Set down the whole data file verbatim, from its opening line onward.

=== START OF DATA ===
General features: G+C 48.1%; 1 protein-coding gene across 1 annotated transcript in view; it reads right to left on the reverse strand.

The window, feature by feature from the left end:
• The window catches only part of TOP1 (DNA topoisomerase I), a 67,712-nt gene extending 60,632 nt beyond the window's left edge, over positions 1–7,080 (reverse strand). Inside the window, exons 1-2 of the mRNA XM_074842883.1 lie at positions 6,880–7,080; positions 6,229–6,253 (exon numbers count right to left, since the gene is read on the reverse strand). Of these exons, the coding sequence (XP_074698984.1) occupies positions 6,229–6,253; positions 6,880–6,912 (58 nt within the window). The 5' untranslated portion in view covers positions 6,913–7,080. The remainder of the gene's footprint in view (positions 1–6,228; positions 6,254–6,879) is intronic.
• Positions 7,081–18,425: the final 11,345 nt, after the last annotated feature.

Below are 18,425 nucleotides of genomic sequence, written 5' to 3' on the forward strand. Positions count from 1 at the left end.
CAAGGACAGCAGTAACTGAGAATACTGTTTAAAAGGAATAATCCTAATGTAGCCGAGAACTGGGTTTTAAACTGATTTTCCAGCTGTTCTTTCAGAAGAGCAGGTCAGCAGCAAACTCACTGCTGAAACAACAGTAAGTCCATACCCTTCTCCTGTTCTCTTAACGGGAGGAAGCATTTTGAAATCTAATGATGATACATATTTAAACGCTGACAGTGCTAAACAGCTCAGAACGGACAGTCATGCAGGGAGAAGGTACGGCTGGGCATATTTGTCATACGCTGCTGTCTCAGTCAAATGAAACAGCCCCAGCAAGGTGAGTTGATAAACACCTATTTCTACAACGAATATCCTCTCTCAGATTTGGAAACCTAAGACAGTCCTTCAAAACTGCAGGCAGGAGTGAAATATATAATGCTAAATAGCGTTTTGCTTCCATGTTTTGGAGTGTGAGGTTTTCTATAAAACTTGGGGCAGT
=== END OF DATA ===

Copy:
General features: G+C 48.1%; 1 protein-coding gene across 1 annotated transcript in view; it reads right to left on the reverse strand.

The window, feature by feature from the left end:
• The window catches only part of TOP1 (DNA topoisomerase I), a 67,712-nt gene extending 60,632 nt beyond the window's left edge, over positions 1–7,080 (reverse strand). Inside the window, exons 1-2 of the mRNA XM_074842883.1 lie at positions 6,880–7,080; positions 6,229–6,253 (exon numbers count right to left, since the gene is read on the reverse strand). Of these exons, the coding sequence (XP_074698984.1) occupies positions 6,229–6,253; positions 6,880–6,912 (58 nt within the window). The 5' untranslated portion in view covers positions 6,913–7,080. The remainder of the gene's footprint in view (positions 1–6,228; positions 6,254–6,879) is intronic.
• Positions 7,081–18,425: the final 11,345 nt, after the last annotated feature.

Below are 18,425 nucleotides of genomic sequence, written 5' to 3' on the forward strand. Positions count from 1 at the left end.
CAAGGACAGCAGTAACTGAGAATACTGTTTAAAAGGAATAATCCTAATGTAGCCGAGAACTGGGTTTTAAACTGATTTTCCAGCTGTTCTTTCAGAAGAGCAGGTCAGCAGCAAACTCACTGCTGAAACAACAGTAAGTCCATACCCTTCTCCTGTTCTCTTAACGGGAGGAAGCATTTTGAAATCTAATGATGATACATATTTAAACGCTGACAGTGCTAAACAGCTCAGAACGGACAGTCATGCAGGGAGAAGGTACGGCTGGGCATATTTGTCATACGCTGCTGTCTCAGTCAAATGAAACAGCCCCAGCAAGGTGAGTTGATAAACACCTATTTCTACAACGAATATCCTCTCTCAGATTTGGAAACCTAAGACAGTCCTTCAAAACTGCAGGCAGGAGTGAAATATATAATGCTAAATAGCGTTTTGCTTCCATGTTTTGGAGTGTGAGGTTTTCTATAAAACTTGGGGCAGT